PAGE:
In Pool B Connor Reinman was a runaway freight train. Already in first place he scored an 8-0 win over Ray Beierling in game four, which relegated Beierling from third to fifth in the group. At that point it seemed the battle for the second playoff spot would come down to Andrew Hutchinson and Jon Conrad, but Ron Langill put on an incredible late charge. Langill only had 10 points after four games, but racked up wins of 6-2, 8-0 and 6-2 to triple his score, and end up at 30 points.
Meanwhile, Conrad and Hutchinson drew the game against each other 4-4, and then both only managed a 3-5 loss to Reinman, and a 4-4 tie to Ray Kappes in their final two games. The end result would be 30 points for Conrad, tying him with Langill, and 32 points for Hutchinson who got the final playoff spot.
Looking at the playoff cutoffs is always interesting, especially when a score of 32 is good enough for one player (Andrew Hutchinson), and not enough for another (Jeremy Tracey). Historically, 32 points has only been enough to qualify for the playoffs about 20% of the time at the World Championships. Although there could be some karma at play, as Hutchinson still holds the record for the highest ever round of 16 score that did not result in a playoff spot, when he scored 36 points in 2018.
Connor Reinman finished miles ahead in Pool B, with 43 points; tied for the 3rd-highest round of 16 score at the Worlds with Justin Slater’s 2012 and Joe Fulop’s 2001 score, only behind Slater’s 2014 score of 44 and Nathan Walsh’s 2014 score of 45. Reinman did set a round of 16 record by scoring 104 20s, beating Justin Slater’s old record of 94 in 2014.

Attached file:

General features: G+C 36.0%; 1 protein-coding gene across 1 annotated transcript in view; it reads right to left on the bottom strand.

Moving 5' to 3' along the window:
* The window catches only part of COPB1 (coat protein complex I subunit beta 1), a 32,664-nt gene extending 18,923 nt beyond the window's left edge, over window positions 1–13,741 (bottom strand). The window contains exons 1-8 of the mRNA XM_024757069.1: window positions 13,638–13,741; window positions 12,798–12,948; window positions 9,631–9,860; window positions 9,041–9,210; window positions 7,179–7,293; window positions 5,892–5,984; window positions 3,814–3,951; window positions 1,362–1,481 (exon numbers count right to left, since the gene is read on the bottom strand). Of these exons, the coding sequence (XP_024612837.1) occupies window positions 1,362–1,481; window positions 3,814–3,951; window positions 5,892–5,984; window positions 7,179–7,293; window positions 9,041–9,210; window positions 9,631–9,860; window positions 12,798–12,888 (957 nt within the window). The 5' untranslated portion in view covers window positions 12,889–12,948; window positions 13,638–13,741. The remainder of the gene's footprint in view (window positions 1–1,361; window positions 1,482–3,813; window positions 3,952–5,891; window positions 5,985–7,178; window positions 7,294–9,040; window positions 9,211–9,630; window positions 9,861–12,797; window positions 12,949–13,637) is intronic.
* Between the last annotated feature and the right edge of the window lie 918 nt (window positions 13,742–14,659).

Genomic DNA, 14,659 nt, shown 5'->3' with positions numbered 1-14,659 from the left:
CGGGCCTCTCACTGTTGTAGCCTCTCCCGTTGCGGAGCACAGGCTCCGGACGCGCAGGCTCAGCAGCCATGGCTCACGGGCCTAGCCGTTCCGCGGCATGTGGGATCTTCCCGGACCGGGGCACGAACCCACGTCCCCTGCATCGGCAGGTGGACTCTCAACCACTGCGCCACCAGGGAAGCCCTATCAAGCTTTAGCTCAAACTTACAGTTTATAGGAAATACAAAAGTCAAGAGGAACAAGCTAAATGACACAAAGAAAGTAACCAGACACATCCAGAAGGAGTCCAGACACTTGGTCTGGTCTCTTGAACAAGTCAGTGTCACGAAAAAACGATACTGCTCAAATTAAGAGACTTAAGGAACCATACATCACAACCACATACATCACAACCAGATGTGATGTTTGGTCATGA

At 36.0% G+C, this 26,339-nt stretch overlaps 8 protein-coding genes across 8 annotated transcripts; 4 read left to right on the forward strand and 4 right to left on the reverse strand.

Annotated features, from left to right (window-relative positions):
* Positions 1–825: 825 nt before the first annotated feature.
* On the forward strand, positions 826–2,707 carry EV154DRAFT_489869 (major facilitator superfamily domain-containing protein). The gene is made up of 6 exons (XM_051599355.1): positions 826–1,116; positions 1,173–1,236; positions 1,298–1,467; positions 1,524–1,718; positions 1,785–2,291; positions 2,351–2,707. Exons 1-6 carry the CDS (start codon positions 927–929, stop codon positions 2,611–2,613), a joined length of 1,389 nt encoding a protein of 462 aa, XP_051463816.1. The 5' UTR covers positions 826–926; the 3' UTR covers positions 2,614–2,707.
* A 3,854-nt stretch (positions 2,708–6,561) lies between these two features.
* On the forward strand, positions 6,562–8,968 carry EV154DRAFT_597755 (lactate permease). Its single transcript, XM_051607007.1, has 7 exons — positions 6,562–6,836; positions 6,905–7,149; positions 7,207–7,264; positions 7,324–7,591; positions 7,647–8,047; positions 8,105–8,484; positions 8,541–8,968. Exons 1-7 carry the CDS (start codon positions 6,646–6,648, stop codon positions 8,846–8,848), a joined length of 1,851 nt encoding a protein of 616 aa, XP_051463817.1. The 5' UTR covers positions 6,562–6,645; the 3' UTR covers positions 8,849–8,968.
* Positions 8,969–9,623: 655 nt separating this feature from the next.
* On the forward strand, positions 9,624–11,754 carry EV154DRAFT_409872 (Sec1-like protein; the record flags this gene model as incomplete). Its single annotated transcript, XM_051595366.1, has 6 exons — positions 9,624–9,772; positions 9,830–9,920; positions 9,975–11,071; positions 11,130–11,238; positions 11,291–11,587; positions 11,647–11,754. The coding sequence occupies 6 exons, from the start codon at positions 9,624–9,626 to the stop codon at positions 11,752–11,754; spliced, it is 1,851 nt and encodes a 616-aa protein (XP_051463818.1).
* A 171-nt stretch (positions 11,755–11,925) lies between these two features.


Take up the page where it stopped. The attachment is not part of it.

So the stage was set for the semifinals. Justin Slater was the only prior champion who advanced to the final 4, marking the 19th straight year that the final 4 would be contested with at least one prior winner. For Slater it was his 8th trip to the top 4, and he had made the finals in all previous 7 appearances. Connor Reinman was the next most experienced player, with this being his 3rd final 4, but he had not made the finals in either previous appearance. After Matt Brown’s 4th place in 2014 this was his second trip to the final 4, and he was looking to make his first World and NCA final, while for Andrew Hutchinson it was his first final 4 appearance.
With Brown having surpassed Slater for top spot in Pool A, the semifinals were set with Andrew Hutchinson playing Matt Brown, and the two pre-tournament favourites, Connor Reinman and Justin Slater, playing in the other semifinal.
It was Brown and Hutchinson’s first elimination game meeting, and neither looked too comfortable as both struggled to score open 20s, and missed a few hanger-20 or short ricochet-20 chances. In the first game Hutchinson was leading 4-2 and had the lead in the round until Brown’s follow-through-20 attempt got knocked into the 20 hole thanks to the actions of a damaged disc. Hutchinson looked calm when it happened, but did take an extra pause before his next shot, and recouped to score back-to-back open 20s to tie the round and win the first game 5-3.